Your cna class and clinicals

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    Attention all cnas, How was your cna classes and clinicals?
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  3. 4 Comments so far...

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    I found a Home Health Agency that gave CNA classes twice a year. I was hired by them as an Home Health Aide (HHA) in the spring, and took my CNA classes in the fall. Now am working for them as a CNA. My classes where fine. Great instructor, and our classes had only 6 people in it so it was small enough you could make sure you were learning what you needed and it was easy to ask questions. Our Clinicals where at our local Vetrans home, and I loved it being with the men and women who faithfully served our country. Made me feel so good to give back for what they did for me. I wished we had some more hands on things to do, but other then that it was fine
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    Quote from CNAkat31
    Attention all cnas, How was your cna classes and clinicals?
    My class is at a local nursing home. I haven't gotten to clinicals yes but so far class is fine. There's only 15 of us and the teacher is great. Its 5 days a week and a lot of reading and things to renember in a sshort time as my class is only 14 days. Clinical will be at the nursing home.
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    Mine was 4 weeks long, 3 nights a week, and took place at a trade school near my house. I paid $800 for it. All in all, I had fun and it was a very informative experience. The textbook instruction was very thorough and my instructor was very kind and knowledgeable: she was an LPN with decades of experience. The material itself was easy enough although somewhat time-consuming because we covered a lot in a short period of time. My classmates were also very nice, it was a small class with only 3 other students though.

    The only complaint I had was I felt that it could have been a lot more thorough in making sure we had our physical skills down pat. I'm not sure how other people's experiences were, but in my class, our skill instruction consisted of watching videos and a day of making beds + taking vital signs, and that was the extent of it. As a result, I felt poorly prepared when I actually entered the nursing home and struggled a lot. I was VERY slow and clumsy and the other aides hated me for it. To me, it seemed like a mistake on the instructor's part to emphasize the theoretical portion over the skills because, think about it, what are you going to actually be using the most in the real world? Plus, I'd say the theoretical portion of the CNA class is almost pathetically easy; the skills, on the other hand, actually do take a little bit of know-how and practice.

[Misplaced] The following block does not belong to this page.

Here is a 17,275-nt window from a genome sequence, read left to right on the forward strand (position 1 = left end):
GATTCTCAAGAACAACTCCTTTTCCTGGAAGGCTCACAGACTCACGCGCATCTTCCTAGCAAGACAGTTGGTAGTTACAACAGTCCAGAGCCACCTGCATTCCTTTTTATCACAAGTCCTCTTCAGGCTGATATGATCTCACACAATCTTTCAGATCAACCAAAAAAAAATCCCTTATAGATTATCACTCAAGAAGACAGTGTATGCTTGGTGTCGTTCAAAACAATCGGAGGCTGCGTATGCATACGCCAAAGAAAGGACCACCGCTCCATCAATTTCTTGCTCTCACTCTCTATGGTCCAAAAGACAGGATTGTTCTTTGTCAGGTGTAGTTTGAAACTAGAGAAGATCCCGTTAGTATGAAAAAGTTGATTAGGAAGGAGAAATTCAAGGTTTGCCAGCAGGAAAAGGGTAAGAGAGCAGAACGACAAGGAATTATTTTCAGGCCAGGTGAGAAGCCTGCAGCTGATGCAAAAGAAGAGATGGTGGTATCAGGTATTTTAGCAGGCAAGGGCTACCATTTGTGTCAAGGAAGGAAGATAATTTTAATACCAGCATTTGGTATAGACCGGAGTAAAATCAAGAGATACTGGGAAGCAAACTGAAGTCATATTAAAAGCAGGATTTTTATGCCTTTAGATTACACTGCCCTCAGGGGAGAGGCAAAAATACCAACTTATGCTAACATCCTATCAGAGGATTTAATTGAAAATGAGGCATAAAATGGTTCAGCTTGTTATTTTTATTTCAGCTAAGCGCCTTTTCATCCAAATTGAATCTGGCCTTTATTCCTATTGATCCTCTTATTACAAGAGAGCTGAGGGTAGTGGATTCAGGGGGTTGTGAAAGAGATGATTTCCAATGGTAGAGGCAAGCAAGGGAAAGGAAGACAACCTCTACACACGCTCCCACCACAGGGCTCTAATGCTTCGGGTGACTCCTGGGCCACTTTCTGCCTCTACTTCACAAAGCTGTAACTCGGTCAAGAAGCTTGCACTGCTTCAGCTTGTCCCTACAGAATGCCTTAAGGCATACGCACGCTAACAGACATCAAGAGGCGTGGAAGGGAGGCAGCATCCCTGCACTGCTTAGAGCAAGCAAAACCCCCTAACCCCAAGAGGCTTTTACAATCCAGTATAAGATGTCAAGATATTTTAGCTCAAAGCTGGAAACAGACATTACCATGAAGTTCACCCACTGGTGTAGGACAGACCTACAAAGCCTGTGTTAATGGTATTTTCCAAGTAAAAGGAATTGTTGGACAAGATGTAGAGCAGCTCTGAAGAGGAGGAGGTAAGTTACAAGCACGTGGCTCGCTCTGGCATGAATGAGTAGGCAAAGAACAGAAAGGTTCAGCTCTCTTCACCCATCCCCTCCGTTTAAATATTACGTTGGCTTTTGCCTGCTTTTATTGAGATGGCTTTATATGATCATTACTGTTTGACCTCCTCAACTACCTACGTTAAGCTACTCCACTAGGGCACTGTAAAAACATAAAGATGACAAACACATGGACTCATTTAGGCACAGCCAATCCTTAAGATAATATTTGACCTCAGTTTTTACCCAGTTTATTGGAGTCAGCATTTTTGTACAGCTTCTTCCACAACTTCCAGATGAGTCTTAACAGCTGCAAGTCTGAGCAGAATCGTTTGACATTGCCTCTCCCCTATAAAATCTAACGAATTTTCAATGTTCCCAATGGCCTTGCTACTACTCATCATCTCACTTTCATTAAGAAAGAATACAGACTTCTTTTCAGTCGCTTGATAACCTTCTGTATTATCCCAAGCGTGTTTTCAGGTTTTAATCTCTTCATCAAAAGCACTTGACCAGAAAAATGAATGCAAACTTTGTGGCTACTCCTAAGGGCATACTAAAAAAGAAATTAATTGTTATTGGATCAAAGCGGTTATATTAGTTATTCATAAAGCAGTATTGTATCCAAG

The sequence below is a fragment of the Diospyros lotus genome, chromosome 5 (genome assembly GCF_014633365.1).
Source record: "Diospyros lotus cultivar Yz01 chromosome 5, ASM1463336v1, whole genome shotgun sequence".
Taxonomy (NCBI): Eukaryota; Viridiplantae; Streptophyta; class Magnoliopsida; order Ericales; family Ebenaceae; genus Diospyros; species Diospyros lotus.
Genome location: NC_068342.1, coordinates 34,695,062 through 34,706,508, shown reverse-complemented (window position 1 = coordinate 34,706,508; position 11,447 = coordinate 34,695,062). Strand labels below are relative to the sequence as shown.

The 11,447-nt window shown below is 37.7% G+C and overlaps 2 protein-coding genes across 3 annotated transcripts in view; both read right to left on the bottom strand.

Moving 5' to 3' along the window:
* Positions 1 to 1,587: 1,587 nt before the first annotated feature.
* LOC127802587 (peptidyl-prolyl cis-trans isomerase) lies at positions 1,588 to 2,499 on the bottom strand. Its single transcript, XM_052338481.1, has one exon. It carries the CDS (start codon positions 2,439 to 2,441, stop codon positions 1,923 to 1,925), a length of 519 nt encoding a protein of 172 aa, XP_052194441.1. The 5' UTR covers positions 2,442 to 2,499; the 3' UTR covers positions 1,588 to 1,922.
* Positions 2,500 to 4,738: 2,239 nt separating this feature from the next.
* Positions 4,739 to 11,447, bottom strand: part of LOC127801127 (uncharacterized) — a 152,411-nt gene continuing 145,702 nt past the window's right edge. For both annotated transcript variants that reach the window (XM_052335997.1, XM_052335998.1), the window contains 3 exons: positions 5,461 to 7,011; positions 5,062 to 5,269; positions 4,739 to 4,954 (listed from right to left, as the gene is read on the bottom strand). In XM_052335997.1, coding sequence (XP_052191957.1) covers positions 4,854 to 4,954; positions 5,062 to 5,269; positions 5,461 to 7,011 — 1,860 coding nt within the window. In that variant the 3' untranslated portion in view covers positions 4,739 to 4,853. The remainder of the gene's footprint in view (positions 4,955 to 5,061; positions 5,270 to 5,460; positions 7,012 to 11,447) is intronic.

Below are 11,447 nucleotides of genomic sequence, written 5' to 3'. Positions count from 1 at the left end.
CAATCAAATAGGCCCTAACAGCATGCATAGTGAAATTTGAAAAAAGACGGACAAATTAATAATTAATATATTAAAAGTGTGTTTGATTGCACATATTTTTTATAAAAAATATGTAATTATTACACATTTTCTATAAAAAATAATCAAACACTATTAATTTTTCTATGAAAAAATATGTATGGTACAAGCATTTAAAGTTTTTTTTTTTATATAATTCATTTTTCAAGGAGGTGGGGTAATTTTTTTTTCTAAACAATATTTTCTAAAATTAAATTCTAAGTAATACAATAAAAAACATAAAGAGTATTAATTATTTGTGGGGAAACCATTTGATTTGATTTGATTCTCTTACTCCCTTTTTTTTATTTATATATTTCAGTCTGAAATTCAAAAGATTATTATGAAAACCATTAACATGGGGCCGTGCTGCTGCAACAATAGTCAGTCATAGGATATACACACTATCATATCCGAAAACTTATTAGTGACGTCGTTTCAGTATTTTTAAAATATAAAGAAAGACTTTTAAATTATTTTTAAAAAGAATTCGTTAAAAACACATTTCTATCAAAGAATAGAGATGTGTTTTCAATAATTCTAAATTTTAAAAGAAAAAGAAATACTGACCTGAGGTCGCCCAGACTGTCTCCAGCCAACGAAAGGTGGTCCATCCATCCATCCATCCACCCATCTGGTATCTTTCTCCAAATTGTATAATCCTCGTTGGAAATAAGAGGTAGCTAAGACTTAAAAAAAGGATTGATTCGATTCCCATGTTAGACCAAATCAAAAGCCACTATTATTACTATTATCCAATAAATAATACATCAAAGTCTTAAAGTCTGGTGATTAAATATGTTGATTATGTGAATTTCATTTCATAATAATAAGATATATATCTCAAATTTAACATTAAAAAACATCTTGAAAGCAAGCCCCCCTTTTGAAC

My clinicals were 4 days long and took place at a nearby nursing home. We were paired up with a CNA and basically observed them as they went about their work, seeing how everything was done and helping out here and there. Personally, I found myself wishing it had been a little longer and that I'd gotten more hands-on practice; I really didn't get to do as much hands-on as I would've liked because the CNAs were always in a hurry and letting a student do cares would have slowed them down, although I can't say I blame them too much, I would've probably done the same in their case. At the same time, though, it was a real eye-opener and helped me decide that this was what I really wanted to do. I later wound up applying to the same site I did my clinicals at and worked there for a bit.

    Working as a CNA has been a great experience so far, but far from easy! I'll tell you, while I found the CNA class to be easy peasy for the most part, the job itself is a different ballgame entirely. One of the hardest things I've ever done... although worth it.
    Last edit by TurtleCat on Apr 18, '13
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    I start my program in June. I'll be attending a 10 day program from 7:00-3:30pm at a local LTC facility. The course was $500


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